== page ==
See my article: Why Hummingbirds Chase Each Other: Is it Friend or Foe?

Two Broad billed 1 Anthony Lujan
2 Male Broad-Billed Hummingbirds
Photo by: Anthony Lujan

Surprisingly, the Broad-billed hummingbird has demonstrated a real overall population growth in recent years, in contrast to other hummingbird population surveys.

The future of the Broad-billed hummingbird, like many wildlife species, depends on the preservation of their habitats and understanding the impacts of environmental changes.

Conservation efforts and responsible practices in gardening and feeder maintenance can aid in their survival.

When the oldest male Broad-billed hummingbird was caught and released in Arizona during a banding operation, he was 9 years and 1 month old.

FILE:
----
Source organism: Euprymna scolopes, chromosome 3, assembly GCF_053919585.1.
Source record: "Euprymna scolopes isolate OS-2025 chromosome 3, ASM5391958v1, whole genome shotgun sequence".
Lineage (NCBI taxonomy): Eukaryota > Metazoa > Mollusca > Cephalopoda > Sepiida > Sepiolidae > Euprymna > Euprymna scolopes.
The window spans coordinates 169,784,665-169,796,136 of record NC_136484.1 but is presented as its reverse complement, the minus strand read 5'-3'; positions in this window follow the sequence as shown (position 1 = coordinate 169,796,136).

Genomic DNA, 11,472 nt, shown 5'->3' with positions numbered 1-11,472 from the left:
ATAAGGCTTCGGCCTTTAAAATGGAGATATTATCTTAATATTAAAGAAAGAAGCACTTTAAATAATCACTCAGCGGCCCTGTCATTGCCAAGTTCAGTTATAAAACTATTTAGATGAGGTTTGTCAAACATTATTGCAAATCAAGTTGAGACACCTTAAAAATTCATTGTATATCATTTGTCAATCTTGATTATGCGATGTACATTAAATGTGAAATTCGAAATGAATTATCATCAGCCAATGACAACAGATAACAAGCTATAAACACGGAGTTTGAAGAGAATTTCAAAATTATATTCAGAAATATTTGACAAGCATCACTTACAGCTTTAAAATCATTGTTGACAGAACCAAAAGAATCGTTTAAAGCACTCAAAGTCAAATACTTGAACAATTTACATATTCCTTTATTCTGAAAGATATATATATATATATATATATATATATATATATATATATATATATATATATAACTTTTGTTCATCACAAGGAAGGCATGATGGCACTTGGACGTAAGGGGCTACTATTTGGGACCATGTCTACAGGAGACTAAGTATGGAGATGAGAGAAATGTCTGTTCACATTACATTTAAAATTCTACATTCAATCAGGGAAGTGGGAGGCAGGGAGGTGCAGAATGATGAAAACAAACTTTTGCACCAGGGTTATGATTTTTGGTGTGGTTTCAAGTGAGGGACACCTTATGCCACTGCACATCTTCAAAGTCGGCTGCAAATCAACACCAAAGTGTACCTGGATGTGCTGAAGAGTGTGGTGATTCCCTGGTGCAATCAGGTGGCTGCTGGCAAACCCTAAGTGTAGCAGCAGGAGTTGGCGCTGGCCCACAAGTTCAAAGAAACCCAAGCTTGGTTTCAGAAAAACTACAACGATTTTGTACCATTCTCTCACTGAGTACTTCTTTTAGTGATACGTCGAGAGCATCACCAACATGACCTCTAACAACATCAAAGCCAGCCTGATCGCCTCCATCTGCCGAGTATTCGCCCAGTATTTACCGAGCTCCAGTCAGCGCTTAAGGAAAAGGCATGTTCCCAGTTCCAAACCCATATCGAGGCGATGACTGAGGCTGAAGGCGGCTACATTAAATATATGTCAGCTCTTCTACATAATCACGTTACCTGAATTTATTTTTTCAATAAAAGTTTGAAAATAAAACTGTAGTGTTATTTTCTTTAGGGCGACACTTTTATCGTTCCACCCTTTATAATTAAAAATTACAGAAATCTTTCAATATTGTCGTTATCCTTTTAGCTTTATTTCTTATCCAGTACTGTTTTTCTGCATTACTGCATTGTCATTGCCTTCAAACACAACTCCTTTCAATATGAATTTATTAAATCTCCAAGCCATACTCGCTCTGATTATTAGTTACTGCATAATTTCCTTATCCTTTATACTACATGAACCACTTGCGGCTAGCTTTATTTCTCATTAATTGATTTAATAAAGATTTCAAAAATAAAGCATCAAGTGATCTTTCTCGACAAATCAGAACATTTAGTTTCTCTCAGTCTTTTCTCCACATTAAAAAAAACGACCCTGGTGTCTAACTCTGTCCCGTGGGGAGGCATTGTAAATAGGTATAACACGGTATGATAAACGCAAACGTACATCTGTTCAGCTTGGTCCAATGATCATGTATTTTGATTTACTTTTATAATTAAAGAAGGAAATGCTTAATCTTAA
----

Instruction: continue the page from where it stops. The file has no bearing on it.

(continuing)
See my article:  3 Reasons Why Hummingbirds Are Banded

Calliope Hummingbirds:

CALLIOPE HUMMINGBIRD – (Selasphorus calliope)

Conservation Status: Least concerned
Kingdom: Animalia
Phylum: Chordata
Class: Aves
Order: Apodiformes
Family: Trochilidae
Genus: Selasphorus
Species: S. calliope

Calliope hummingbirds are named after a Greek mythological muse, who represented poetry and eloquence. Calliope means “beautiful voice” in ancient Greek.

Male Calliope hummingbirds:
The long, stunning row of feathers that protrude down the sides of the throat and their iridescent purple cap are characteristics that make male Calliope hummingbirds clearly identifiable.

These hummingbirds, which are 3 inches long and weigh 2-3 grams, have shiny green backs like many others.

The metal plate that shields the wearer’s throat during combat to prevent injuries is the inspiration behind the name of the gorget on a male hummingbird.